Glory beckons for England after Trott ton

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England 332 & 373-9d v Australia 160 & 80-0

Jonathan Trott followed in the footsteps of Kevin Pietersen to push England towards Ashes glory at the Oval.

Warwickshire batsman Trott emulated the feat of fellow South African-born player Pietersen by hitting a maiden Test hundred in a decisive match against Australia.

For 28-year-old Trott it was on debut to boot, having been preferred to more experienced candidates such as Mark Ramprakash and Robert Key for the spare batting place vacated by the axed Ravi Bopara.

Four years ago at the same south London venue, Pietersen reeled off a scintillating 158 to put the match out of Australia's reach.

Today Trott, last out for a disciplined 119, was intent on doing the same as England, needing to win to repeat the 2-1 success, declared on 373 for nine at 5pm, setting Australia a mammoth 546-run target. They closed on 80 without loss.

It has left Australia captain Ricky Ponting on the verge of losing consecutive Ashes series in England.

And there was another sore point for Ponting. Steve Harmison cut his cheek on the opening day of the previous campaign here and more blood flowed on the stroke of lunch today when, stationed at silly point, he copped a drive from Matt Prior in the face.

England began the third morning in control of their must-win contest, 230 runs ahead with seven wickets intact, and Trott enhanced the position considerably by increasing the overnight stand with captain Andrew Strauss to three figures.

Strauss departed on the stroke of lunch for 75 but Trott, unfortunate to be run out in his first Test innings on Thursday, displayed great mental application to lay anchor.

Meanwhile at the other end, a succession of cameos, beginning with one from retiring all-rounder Andrew Flintoff, catalysed the scoring rate.

Flintoff received standing ovations at either end of his 22 and was sportingly shaken by the hand by old foe Ponting to mark his final Test innings.

Stuart Broad, hero of the second-day domination over the tourists with the ball, weighed in with 29 but it was Graeme Swann who rammed the foot on the Australian throat with an audacious 63, which dominated a stand of 90 in 13 overs with Trott for the eighth wicket.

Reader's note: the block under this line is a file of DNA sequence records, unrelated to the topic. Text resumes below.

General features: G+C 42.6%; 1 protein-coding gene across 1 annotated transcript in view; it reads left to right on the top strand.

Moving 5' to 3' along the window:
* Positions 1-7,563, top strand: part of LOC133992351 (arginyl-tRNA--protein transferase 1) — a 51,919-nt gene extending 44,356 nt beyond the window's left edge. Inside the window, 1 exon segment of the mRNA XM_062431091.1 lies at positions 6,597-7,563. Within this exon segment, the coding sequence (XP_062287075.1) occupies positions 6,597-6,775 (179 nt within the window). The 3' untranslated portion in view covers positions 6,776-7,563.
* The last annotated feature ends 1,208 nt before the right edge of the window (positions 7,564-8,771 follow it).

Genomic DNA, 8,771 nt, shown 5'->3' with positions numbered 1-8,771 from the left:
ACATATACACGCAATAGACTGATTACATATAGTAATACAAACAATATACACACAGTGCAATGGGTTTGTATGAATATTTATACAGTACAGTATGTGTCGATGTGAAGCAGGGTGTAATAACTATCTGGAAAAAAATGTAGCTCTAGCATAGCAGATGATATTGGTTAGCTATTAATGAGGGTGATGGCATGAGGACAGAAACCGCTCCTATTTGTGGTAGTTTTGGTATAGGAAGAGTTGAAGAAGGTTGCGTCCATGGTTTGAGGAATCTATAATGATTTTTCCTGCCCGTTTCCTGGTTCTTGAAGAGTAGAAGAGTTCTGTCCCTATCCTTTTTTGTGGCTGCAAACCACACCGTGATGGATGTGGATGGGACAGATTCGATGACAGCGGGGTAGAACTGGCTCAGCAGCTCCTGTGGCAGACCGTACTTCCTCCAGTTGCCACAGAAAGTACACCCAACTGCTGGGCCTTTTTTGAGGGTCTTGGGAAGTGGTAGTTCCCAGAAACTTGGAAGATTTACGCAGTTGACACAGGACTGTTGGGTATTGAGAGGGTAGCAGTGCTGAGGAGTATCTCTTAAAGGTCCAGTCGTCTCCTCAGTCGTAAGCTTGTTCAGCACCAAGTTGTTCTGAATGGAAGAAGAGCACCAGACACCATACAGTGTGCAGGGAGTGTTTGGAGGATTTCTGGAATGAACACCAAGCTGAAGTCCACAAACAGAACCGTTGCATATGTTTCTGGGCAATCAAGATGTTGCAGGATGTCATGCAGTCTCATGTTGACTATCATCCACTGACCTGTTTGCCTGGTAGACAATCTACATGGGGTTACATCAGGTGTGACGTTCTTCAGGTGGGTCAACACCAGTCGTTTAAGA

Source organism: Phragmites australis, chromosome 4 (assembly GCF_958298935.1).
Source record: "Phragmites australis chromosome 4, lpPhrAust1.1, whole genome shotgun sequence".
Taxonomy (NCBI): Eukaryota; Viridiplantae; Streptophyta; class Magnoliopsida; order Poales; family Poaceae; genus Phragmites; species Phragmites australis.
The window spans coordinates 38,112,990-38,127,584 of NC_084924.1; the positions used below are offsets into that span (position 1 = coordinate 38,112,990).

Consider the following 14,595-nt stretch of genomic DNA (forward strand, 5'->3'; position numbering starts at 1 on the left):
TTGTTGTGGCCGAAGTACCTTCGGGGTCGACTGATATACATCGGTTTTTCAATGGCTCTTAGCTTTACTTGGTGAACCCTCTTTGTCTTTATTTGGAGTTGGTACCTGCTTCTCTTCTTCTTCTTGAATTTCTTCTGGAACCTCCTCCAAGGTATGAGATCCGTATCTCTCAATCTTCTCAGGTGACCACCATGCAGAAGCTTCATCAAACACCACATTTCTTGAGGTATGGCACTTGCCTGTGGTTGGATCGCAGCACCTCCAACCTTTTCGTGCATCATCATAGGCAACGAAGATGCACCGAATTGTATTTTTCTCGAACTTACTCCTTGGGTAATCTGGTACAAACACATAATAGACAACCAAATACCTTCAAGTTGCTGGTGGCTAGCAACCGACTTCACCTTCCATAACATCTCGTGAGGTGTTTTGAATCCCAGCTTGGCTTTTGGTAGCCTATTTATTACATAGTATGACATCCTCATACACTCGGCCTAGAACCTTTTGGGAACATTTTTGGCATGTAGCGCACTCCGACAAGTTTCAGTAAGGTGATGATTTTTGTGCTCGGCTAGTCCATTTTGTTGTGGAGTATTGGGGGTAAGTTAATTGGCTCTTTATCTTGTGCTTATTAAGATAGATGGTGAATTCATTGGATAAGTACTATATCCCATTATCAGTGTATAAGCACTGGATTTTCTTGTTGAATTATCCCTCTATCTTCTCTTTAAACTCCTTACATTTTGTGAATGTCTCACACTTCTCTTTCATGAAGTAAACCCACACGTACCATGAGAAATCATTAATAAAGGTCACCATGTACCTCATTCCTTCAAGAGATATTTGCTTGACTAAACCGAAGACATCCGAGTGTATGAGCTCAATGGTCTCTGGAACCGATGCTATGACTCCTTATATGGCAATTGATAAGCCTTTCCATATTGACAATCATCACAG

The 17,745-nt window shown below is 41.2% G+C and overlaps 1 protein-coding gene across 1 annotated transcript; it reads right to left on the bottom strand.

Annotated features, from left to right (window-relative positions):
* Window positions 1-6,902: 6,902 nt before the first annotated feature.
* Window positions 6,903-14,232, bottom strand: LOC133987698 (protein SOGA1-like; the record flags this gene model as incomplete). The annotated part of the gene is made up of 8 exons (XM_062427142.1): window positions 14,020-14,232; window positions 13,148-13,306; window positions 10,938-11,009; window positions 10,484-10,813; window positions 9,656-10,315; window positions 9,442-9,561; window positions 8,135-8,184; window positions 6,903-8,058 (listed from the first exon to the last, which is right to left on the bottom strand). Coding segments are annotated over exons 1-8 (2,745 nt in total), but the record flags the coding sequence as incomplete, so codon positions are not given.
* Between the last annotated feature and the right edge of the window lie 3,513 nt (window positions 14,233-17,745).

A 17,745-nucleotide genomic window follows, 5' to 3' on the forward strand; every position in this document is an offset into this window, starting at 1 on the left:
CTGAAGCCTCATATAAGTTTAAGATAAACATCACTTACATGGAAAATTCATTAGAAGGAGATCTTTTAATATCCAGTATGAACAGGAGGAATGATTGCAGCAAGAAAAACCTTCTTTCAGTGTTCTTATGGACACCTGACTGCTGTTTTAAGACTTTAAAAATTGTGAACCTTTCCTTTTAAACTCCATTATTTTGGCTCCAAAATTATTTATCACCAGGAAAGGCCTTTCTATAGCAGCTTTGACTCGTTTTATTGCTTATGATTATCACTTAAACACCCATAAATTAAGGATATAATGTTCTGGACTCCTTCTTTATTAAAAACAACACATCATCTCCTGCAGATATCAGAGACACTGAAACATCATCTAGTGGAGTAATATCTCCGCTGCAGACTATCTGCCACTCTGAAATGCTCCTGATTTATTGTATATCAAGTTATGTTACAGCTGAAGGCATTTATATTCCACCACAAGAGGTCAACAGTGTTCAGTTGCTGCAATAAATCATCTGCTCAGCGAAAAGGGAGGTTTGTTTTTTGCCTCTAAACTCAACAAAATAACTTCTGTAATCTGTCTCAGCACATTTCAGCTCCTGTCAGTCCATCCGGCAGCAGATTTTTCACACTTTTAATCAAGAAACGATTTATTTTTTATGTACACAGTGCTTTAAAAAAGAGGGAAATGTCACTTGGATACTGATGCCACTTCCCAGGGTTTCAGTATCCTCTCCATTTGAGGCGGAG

It ended when an attempted pull off Ben Hilfenhaus spiralled to wicketkeeper Brad Haddin.

At that stage Trott was still five runs short of three figures but there were few signs of nerves as he became the 18th England batsman to score a hundred on Test debut, and first against Australia since Graham Thorpe 16 years ago.

The moment arrived in Hilfenhaus' next over when, on 99, he turned a delivery off his pads towards fine leg and began his celebrations before completing the first run.

Those celebrations rose in intensity as the ball crossed the rope - with salutes to various parts of the the responsive 23,500-capacity crowd and dressing room balcony.

It was reminiscent of the scene when Pietersen, currently sidelined following Achilles surgery, rescued the third innings from demise with a shower of sixes to seal the 2005 draw.

This match has featured no such strokes, and Flintoff's attempt at one resulted in his departure, a hoik into the deep failing to clear long-on off part-time spinner Marcus North.

Broad also departed in the afternoon session when he miscued an ambitious stroke over the top.

North wheeled away from the Vauxhall End throughout the entire afternoon session, a sure-fire admission from the Australians that they had got their team selection wrong.